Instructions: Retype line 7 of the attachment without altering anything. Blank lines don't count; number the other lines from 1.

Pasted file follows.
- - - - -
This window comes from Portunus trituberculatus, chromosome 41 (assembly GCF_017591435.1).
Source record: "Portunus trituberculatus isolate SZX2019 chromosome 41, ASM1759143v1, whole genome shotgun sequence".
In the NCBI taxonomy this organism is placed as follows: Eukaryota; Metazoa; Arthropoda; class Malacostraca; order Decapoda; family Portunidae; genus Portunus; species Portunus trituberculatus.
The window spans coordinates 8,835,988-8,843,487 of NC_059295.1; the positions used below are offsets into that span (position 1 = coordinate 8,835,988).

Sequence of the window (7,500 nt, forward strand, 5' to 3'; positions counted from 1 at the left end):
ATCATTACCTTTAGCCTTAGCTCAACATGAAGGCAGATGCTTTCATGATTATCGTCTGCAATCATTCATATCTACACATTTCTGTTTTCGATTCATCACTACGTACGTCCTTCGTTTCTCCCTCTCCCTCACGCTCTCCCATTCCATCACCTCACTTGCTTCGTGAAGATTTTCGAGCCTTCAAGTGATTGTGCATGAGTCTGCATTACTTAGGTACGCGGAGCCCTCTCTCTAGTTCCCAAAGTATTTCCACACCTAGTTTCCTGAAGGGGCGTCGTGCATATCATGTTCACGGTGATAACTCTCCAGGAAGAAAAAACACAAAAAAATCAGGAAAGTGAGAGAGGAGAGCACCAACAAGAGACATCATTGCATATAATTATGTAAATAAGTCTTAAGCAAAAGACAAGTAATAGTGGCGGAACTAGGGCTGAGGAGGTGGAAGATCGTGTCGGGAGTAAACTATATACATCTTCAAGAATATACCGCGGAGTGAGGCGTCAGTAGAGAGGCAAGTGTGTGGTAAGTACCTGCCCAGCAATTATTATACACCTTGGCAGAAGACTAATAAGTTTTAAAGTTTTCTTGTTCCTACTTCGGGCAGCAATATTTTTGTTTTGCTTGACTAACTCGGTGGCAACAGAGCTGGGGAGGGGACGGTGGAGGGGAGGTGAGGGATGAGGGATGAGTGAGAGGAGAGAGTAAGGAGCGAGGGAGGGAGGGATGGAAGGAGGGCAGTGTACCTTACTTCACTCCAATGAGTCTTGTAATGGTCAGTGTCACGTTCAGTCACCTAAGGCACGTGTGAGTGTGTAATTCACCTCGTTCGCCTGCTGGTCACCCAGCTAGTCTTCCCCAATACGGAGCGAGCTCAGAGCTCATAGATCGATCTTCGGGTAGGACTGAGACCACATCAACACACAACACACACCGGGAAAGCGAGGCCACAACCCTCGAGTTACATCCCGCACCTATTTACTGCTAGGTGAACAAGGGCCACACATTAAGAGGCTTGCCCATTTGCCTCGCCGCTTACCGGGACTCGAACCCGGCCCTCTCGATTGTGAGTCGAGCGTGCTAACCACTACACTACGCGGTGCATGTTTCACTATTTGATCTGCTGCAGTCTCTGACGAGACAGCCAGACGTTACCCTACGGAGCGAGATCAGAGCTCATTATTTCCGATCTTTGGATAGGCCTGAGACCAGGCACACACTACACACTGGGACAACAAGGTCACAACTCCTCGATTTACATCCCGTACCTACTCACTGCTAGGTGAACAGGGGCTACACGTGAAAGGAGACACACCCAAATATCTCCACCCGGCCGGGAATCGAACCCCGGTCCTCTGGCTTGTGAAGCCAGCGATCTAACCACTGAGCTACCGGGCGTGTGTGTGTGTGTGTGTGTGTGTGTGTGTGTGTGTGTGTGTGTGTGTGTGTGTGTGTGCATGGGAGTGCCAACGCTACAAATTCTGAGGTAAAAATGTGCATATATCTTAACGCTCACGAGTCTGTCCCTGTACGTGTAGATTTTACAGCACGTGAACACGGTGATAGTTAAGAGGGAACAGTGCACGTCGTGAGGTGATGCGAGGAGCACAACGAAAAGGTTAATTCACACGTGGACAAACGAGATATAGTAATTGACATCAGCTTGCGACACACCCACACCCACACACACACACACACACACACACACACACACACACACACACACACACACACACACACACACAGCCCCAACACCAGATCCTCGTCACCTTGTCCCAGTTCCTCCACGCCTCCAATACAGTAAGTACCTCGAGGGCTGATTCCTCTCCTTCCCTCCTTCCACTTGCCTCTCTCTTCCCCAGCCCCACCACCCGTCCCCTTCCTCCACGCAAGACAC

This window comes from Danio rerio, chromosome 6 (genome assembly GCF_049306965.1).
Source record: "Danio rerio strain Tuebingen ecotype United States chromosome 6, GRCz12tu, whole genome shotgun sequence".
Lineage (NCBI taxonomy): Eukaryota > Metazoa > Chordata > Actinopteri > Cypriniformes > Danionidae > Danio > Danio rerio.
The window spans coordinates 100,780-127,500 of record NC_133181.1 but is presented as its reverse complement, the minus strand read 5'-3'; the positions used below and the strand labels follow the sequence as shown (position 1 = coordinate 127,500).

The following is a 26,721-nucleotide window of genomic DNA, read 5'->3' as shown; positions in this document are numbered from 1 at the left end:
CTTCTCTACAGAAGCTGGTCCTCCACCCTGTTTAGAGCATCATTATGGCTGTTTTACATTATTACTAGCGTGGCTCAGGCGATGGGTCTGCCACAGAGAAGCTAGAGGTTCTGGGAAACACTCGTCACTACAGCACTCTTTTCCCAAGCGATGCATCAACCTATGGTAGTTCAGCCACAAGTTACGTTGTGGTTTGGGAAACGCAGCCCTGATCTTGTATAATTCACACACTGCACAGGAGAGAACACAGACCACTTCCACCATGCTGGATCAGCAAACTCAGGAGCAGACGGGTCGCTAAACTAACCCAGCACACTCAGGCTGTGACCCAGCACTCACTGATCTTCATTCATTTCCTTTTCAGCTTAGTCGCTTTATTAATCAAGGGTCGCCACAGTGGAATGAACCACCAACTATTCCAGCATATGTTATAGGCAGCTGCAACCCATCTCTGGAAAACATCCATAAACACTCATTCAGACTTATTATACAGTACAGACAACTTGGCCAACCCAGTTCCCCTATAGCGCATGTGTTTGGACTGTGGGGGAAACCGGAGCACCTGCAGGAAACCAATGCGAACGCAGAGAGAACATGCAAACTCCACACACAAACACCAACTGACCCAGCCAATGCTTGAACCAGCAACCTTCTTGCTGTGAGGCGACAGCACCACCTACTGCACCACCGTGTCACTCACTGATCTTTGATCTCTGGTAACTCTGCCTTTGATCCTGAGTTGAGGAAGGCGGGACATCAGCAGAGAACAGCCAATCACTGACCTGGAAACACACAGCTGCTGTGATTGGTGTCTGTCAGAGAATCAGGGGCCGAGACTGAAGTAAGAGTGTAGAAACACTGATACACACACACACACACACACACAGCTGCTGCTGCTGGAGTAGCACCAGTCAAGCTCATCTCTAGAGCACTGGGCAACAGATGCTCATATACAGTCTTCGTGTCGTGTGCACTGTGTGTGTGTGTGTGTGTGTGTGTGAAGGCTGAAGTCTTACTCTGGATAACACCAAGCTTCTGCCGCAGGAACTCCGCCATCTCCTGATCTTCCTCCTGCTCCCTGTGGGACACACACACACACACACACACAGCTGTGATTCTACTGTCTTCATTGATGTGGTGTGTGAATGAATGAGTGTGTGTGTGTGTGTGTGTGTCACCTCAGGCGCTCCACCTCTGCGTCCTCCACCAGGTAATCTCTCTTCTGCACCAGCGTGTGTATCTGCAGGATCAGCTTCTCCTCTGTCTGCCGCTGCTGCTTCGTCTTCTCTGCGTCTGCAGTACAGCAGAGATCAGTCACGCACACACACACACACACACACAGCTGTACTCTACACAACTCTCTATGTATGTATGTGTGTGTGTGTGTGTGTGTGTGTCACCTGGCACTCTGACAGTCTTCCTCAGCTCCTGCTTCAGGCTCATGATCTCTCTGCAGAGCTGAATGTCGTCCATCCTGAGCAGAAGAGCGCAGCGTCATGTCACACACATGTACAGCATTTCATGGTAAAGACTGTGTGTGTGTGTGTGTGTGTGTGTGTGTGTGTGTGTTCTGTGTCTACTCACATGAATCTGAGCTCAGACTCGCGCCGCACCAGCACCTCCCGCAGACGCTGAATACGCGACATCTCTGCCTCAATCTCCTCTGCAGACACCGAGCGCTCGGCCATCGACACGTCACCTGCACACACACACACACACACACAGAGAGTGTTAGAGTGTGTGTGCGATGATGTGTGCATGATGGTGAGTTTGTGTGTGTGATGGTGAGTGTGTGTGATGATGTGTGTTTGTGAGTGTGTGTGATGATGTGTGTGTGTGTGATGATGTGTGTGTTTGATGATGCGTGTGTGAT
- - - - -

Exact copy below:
This window comes from Danio rerio, chromosome 6 (genome assembly GCF_049306965.1).